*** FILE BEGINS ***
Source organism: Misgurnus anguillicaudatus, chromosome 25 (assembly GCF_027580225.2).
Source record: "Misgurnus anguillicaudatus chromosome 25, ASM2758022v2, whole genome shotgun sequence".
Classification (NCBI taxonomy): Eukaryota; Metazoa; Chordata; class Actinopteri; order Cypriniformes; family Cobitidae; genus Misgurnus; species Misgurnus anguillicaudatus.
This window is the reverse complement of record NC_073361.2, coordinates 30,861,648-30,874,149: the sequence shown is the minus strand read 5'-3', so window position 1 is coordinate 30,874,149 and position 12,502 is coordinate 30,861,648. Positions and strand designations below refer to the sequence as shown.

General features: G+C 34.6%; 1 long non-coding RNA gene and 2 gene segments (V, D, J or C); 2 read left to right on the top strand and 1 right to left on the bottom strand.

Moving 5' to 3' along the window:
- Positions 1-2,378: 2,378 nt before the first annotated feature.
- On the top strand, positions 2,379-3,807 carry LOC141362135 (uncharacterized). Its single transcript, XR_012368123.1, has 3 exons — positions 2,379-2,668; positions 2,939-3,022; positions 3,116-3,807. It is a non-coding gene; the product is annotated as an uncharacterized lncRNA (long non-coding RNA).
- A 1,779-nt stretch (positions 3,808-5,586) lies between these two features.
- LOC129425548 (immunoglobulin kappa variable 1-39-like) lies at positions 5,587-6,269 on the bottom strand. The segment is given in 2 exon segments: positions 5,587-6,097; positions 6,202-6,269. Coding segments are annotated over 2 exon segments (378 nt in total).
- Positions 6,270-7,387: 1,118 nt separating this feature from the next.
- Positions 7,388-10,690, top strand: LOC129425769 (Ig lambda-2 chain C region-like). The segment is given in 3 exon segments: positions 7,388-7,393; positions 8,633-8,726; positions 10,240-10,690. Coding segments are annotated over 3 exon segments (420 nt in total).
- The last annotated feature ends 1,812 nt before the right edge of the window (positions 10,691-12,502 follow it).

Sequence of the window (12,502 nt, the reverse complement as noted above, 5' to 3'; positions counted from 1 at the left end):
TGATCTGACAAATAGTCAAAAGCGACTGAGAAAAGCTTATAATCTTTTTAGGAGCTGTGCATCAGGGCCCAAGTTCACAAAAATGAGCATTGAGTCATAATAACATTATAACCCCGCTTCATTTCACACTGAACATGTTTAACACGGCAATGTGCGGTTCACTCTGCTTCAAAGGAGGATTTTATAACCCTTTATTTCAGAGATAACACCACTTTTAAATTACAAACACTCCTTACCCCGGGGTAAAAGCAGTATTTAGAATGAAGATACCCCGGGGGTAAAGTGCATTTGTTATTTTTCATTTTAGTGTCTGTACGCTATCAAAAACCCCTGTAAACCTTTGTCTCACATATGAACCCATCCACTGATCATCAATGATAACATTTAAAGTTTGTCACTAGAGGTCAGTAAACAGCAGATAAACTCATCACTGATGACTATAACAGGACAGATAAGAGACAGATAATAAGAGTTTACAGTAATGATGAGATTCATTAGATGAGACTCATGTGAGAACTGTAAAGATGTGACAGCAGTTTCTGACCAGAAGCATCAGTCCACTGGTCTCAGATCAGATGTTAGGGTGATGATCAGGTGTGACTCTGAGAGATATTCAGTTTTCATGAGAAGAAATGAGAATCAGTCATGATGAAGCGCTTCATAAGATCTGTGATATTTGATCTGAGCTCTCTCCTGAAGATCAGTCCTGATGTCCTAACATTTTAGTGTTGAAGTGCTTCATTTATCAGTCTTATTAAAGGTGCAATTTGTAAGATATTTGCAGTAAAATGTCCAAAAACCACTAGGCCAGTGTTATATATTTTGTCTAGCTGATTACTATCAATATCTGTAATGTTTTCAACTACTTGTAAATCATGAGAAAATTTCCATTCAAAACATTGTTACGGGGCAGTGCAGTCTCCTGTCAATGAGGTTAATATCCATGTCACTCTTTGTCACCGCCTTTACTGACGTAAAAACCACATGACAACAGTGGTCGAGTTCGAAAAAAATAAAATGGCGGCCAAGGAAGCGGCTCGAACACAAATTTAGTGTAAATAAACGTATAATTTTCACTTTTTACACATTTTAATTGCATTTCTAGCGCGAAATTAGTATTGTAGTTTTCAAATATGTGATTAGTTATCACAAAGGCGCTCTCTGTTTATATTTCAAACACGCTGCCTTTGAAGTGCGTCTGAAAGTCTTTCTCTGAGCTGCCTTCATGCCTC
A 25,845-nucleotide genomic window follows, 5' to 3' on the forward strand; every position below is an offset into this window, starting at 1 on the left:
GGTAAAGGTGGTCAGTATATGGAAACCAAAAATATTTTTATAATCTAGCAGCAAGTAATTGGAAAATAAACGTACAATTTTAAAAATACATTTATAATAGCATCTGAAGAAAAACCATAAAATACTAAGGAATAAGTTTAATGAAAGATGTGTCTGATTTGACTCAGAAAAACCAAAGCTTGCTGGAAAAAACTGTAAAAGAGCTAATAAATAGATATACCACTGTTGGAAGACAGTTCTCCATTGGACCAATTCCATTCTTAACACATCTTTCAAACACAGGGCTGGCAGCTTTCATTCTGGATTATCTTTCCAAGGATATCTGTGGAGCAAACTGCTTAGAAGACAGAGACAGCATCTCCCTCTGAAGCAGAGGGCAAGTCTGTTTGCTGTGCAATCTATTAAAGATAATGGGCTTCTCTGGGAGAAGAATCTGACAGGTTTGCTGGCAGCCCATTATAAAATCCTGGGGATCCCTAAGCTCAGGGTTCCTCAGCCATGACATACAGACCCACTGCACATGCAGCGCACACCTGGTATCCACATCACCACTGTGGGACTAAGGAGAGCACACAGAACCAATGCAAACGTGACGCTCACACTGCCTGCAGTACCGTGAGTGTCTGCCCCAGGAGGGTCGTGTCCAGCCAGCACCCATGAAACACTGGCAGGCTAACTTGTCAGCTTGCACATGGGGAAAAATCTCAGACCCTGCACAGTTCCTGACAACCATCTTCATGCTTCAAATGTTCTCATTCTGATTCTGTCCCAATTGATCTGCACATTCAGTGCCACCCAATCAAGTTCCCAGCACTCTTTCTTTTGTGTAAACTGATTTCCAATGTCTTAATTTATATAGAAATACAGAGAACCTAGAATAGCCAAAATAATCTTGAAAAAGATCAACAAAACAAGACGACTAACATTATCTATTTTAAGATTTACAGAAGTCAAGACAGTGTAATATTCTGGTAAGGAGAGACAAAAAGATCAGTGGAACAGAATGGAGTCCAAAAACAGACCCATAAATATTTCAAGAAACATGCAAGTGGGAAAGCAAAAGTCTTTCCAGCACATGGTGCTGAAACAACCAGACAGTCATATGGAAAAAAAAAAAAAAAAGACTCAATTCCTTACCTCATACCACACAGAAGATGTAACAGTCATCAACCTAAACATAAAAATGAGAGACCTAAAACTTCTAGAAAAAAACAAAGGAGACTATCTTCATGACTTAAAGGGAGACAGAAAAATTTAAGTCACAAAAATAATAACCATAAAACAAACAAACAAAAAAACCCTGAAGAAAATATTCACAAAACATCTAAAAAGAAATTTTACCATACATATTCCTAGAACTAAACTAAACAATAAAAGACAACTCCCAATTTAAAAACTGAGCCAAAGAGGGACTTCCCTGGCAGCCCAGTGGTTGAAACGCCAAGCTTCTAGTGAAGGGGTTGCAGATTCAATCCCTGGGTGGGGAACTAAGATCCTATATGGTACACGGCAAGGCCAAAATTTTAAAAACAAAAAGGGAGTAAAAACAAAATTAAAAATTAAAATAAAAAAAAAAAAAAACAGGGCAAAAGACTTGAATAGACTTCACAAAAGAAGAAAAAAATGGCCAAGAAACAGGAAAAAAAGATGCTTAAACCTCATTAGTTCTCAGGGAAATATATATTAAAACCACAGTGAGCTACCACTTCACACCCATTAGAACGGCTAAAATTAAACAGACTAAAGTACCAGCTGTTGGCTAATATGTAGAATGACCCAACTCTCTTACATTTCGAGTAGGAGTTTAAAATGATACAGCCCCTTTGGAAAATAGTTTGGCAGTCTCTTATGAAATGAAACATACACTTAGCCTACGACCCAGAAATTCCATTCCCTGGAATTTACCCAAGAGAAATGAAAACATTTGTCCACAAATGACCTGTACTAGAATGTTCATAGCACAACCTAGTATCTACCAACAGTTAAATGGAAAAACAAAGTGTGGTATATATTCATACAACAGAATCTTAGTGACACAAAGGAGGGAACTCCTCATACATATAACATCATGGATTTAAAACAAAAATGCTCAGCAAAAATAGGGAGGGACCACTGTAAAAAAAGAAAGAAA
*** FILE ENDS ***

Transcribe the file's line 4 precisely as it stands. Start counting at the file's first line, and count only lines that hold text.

This window is the reverse complement of record NC_073361.2, coordinates 30,861,648-30,874,149: the sequence shown is the minus strand read 5'-3', so window position 1 is coordinate 30,874,149 and position 12,502 is coordinate 30,861,648. Positions and strand designations below refer to the sequence as shown.